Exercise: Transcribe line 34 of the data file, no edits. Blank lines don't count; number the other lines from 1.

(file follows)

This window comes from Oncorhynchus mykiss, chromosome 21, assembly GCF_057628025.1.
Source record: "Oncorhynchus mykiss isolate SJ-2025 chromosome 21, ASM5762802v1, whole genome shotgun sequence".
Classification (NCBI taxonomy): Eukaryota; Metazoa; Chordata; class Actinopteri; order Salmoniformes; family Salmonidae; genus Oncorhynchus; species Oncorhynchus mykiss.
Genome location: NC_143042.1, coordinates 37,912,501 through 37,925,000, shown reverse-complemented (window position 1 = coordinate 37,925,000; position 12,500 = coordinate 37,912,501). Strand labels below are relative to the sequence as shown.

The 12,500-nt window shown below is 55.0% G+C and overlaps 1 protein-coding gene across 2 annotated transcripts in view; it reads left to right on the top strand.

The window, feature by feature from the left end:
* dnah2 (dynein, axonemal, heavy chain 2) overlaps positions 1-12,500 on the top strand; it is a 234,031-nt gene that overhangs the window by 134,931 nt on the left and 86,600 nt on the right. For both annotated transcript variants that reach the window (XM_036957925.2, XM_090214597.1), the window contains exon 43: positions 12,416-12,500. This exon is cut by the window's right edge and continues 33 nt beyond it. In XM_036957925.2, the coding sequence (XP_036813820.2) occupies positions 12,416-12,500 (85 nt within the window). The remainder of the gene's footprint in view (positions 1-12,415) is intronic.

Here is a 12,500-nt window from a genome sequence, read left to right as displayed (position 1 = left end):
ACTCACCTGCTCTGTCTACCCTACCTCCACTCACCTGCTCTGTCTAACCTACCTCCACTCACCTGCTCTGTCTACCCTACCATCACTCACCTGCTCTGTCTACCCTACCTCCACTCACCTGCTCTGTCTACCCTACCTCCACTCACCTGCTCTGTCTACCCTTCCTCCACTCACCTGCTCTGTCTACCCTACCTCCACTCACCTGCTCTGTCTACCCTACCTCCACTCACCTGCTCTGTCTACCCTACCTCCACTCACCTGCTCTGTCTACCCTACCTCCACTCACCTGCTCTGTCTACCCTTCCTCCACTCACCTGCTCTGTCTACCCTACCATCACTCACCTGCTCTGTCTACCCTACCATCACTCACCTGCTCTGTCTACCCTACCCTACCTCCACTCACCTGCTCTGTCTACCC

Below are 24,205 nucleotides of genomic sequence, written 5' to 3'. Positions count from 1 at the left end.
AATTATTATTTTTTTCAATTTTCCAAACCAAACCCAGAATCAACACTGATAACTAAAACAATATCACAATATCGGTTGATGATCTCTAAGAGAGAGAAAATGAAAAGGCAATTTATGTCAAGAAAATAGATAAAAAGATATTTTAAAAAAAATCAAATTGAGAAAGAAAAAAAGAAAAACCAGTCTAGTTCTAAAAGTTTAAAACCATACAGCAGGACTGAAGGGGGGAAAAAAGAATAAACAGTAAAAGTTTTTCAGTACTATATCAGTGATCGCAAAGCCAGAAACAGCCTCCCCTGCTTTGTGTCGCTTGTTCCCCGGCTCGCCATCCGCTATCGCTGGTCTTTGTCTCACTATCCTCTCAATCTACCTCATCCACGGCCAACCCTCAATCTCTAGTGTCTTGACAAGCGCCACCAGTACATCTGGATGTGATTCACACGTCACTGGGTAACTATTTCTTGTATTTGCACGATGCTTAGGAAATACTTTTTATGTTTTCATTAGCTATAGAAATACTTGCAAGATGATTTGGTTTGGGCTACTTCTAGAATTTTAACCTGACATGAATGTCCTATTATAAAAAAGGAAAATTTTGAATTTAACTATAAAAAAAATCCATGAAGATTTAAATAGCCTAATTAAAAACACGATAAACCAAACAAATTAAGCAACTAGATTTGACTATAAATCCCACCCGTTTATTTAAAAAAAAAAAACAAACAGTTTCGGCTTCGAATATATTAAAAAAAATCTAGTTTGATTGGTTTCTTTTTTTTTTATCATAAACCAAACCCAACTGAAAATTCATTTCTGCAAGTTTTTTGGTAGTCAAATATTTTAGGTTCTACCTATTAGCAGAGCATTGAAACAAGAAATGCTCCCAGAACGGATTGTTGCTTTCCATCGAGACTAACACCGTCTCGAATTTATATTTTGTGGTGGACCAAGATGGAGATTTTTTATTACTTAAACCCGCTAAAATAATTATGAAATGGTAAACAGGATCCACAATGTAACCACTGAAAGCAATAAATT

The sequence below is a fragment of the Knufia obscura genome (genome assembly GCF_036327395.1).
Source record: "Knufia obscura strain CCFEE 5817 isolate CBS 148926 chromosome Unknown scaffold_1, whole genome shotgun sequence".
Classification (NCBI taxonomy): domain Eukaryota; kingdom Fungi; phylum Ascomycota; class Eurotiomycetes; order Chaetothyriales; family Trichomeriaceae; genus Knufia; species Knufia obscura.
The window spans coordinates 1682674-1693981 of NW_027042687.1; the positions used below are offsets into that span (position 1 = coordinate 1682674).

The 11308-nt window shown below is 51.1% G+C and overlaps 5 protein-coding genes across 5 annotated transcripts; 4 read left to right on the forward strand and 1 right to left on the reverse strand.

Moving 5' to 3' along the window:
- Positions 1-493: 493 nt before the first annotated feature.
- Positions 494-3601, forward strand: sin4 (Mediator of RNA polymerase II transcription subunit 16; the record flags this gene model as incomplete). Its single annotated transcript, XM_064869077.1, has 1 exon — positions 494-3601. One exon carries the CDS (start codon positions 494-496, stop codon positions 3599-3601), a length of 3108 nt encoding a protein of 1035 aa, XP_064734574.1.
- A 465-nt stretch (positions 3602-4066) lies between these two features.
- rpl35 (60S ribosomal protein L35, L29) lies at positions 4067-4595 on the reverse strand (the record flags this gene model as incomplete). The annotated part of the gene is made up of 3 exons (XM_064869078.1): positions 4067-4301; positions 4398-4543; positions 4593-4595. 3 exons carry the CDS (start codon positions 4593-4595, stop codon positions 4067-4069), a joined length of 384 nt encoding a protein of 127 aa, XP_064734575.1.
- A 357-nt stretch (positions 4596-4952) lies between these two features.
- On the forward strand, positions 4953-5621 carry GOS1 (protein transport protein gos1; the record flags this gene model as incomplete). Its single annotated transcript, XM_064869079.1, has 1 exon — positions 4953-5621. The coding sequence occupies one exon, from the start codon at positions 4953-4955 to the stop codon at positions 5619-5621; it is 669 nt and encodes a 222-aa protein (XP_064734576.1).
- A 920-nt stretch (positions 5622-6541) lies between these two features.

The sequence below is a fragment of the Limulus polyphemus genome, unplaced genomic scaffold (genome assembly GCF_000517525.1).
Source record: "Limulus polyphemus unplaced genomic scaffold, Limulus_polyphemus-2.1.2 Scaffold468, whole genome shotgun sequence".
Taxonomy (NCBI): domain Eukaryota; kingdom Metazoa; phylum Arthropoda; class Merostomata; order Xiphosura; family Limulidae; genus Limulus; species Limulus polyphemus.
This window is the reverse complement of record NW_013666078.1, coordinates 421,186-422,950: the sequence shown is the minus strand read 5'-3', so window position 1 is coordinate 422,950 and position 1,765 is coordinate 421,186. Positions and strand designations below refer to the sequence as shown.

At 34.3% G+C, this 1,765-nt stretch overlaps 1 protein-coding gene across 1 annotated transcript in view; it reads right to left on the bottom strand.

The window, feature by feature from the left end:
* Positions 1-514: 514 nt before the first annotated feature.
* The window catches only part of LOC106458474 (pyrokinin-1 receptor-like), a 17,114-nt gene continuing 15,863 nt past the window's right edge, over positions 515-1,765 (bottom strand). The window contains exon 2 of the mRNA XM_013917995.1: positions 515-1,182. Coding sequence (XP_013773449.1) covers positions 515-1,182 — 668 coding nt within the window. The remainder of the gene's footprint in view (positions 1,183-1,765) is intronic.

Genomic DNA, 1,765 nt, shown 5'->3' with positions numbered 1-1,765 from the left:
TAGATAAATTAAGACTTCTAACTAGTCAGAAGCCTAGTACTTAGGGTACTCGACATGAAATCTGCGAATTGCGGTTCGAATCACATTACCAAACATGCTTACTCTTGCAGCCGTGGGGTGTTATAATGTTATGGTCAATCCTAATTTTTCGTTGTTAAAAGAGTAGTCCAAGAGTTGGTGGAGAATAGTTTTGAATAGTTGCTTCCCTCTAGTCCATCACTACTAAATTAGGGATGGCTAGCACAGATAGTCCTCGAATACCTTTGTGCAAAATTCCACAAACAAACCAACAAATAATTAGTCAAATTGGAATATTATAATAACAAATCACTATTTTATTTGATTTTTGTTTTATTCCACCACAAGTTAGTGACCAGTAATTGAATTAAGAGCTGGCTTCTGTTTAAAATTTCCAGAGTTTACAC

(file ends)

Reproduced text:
TAGATAAATTAAGACTTCTAACTAGTCAGAAGCCTAGTACTTAGGGTACTCGACATGAAATCTGCGAATTGCGGTTCGAATCACATTACCAAACATGCTTACTCTTGCAGCCGTGGGGTGTTATAATGTTATGGTCAATCCTAATTTTTCGTTGTTAAAAGAGTAGTCCAAGAGTTGGTGGAGAATAGTTTTGAATAGTTGCTTCCCTCTAGTCCATCACTACTAAATTAGGGATGGCTAGCACAGATAGTCCTCGAATACCTTTGTGCAAAATTCCACAAACAAACCAACAAATAATTAGTCAAATTGGAATATTATAATAACAAATCACTATTTTATTTGATTTTTGTTTTATTCCACCACAAGTTAGTGACCAGTAATTGAATTAAGAGCTGGCTTCTGTTTAAAATTTCCAGAGTTTACAC